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High Strung Free DancemovieThomas Doherty

Thomas Doherty Is Excited to Leave His Boy Next Door Days Behind Him in the New Movie High Strung Free Dance


Thomas Doherty


“I feel like it’s been in production forever,” Thomas Doherty tells Teen Vogue of his latest movie, High Strung Free Dance, but the wait has been worth it. Now officially set for an October 11 release, Teen Vogue has the exclusive first look at the film’s trailer, plus firsthand intel from Thomas himself.

With dance and romance galore, the sequel to 2016’s High Strungfollows dancer Barlow (Juliet Doherty — no relation to Thomas) and pianist Charlie (Harry Jarvis) as they cross paths and get their big breaks on Broadway’s highly anticipated musical, Free Dance, thanks to a fortuitous casting call from “dazzling young choreographer” Zander Raines, played by Thomas.

But the 24-year-old Thomas’s first steps as Zander weren’t exactly destiny. “I actually auditioned for the role of Charlie initially,” the Scottish actor reveals. After trying out for the main part with a well-researched American accent, Michael and Janeen Damian, the minds behind the High Strung series, encouraged him to audition for antagonist Zander, this time with an RP British accent.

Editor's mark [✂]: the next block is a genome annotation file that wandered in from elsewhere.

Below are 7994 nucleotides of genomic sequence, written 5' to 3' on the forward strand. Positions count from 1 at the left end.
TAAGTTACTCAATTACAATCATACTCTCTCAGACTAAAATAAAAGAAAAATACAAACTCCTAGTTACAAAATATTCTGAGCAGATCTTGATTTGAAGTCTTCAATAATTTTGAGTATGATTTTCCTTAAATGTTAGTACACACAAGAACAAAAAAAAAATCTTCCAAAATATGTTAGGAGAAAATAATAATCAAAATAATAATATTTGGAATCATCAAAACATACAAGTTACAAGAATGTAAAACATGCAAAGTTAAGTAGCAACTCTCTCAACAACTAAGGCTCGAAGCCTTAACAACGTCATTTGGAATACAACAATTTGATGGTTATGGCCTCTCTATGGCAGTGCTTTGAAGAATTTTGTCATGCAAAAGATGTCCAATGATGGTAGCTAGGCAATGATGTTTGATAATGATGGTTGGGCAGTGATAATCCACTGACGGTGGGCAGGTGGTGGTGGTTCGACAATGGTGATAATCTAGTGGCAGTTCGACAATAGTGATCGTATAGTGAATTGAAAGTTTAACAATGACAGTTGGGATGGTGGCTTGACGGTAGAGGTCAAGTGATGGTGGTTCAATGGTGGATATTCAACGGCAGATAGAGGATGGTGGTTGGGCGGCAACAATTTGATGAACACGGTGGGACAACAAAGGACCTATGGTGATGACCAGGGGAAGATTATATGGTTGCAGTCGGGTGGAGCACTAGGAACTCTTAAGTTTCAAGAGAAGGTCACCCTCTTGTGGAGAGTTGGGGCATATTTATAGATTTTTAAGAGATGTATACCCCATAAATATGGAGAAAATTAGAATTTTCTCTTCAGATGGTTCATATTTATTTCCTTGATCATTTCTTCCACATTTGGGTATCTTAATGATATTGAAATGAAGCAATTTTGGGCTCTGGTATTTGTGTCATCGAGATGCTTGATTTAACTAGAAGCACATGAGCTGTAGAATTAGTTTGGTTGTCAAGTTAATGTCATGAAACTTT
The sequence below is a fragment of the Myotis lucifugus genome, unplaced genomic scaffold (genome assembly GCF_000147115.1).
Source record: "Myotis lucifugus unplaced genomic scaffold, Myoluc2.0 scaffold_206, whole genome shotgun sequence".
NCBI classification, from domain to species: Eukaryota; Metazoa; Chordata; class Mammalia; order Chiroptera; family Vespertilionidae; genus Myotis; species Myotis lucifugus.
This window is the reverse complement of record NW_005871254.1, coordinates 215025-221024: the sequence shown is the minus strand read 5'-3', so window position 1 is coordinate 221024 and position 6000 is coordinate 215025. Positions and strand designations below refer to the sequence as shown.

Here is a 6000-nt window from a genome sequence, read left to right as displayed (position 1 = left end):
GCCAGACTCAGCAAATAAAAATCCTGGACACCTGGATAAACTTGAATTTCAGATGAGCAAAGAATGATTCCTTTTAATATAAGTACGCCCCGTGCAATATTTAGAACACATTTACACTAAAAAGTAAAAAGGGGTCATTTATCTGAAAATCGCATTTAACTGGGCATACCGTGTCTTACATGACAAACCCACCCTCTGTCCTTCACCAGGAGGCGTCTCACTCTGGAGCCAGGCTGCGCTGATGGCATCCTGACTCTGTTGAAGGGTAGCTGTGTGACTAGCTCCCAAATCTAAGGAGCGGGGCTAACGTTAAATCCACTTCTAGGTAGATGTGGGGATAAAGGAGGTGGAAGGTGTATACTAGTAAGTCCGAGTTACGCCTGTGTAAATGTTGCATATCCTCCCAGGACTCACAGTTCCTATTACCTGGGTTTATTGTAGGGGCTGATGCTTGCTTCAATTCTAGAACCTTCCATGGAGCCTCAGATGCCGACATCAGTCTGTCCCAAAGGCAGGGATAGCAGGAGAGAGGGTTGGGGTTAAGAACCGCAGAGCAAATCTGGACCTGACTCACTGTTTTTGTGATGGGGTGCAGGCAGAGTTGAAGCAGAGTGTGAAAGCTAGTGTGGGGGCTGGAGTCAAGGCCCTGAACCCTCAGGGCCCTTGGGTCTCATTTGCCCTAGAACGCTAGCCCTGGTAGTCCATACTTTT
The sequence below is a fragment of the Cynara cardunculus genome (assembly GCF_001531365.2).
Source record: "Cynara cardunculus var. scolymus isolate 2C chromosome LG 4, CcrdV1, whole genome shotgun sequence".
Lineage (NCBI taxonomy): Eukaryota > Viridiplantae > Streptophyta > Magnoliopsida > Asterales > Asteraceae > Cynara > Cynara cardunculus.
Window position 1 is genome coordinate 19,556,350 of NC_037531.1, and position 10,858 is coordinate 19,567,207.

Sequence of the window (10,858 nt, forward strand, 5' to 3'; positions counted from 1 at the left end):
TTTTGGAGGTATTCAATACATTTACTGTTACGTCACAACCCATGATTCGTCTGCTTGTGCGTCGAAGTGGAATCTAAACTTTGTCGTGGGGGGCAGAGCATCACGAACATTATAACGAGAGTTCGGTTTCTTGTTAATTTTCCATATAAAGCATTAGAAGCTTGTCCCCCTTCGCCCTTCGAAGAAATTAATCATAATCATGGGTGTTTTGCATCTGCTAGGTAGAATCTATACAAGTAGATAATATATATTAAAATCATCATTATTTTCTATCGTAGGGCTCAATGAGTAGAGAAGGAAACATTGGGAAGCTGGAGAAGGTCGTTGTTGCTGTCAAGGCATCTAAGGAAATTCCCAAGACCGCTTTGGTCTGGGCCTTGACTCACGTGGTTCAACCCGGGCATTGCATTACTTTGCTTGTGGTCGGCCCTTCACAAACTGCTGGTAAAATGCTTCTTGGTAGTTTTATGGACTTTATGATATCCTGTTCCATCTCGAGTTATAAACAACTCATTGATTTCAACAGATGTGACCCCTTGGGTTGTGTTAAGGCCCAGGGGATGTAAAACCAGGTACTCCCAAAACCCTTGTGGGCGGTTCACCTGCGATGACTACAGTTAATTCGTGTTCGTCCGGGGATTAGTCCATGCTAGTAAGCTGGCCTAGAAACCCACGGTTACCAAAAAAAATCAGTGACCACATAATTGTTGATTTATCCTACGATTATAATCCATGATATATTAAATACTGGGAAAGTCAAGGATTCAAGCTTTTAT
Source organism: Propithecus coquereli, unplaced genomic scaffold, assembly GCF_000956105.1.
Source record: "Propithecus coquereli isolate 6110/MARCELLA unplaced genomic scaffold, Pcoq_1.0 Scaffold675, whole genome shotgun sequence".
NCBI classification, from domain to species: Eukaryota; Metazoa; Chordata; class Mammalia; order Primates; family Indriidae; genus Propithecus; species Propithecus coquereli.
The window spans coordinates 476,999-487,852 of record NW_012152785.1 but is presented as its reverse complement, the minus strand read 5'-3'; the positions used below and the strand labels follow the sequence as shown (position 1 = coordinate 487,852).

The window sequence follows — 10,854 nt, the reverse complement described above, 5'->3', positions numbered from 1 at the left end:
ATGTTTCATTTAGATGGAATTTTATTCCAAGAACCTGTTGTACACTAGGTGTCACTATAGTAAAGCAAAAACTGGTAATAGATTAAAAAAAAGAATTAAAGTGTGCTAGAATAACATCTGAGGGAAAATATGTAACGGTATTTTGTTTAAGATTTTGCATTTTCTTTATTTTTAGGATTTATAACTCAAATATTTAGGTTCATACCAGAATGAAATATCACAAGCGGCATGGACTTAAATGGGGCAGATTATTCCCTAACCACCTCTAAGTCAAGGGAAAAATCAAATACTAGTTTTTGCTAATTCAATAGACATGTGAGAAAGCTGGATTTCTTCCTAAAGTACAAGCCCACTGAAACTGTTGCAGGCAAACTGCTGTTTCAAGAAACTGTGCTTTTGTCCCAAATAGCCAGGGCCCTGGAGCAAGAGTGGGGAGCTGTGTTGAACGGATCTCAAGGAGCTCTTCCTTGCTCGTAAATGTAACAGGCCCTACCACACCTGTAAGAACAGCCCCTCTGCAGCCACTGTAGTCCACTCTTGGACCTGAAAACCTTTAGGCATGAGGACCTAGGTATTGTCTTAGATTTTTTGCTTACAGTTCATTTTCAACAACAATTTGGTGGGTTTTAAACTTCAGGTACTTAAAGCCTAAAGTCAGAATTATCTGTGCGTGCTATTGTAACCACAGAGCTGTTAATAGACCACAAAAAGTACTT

And Thomas is more than happy with the trade. “I wasn’t right for Charlie but I was right for Zander,” he says, emphasizing that the latter is nothing like characters he has portrayed in the past. “Because of the way I look, I tend to be cast as boy-next-door kind of characters, which are sh*t. They aren’t fun to watch, let alone film,” he says candidly. “This part was something to sink my teeth into, something to play around with and have fun.”

High Strung Free Dance
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“Zander's quite a complex character,” Thomas adds. “He's nothing like me. I'm quite a chill, laid-back person, but he's focused, on, and very ambitious. He’s passionate about his dancing and choreographing,” he adds, before jokingly dubbing the character “an egotistical madman.”

That last characteristic was especially demanding. “Staying in the same zone — physically and mentally — as Zander was tough,” the actor explains. “These were 15 or 16 hours a day filming, and it was hard for me to remain in that space forever. I had to take mental breaks.” Surprisingly enough, the taxing mindset of tempestuous Zander wasn’t the hardest part for Thomas.

“Honestly, the most challenging part was telling all these amazing dancers they were bad and shouting at them. I felt so weird,” Thomas says of his experience on the film, which features choreography from Emmy-winner Tyce Diorio and includes 80 of the world’s top dancers as cast members. “I trained in contemporary and ballet, but not at this level. These people are pros. I think someone had danced with Beyoncé. I was just pretending to know I knew what I was talking about. After the breaks, I would apologize to them.”


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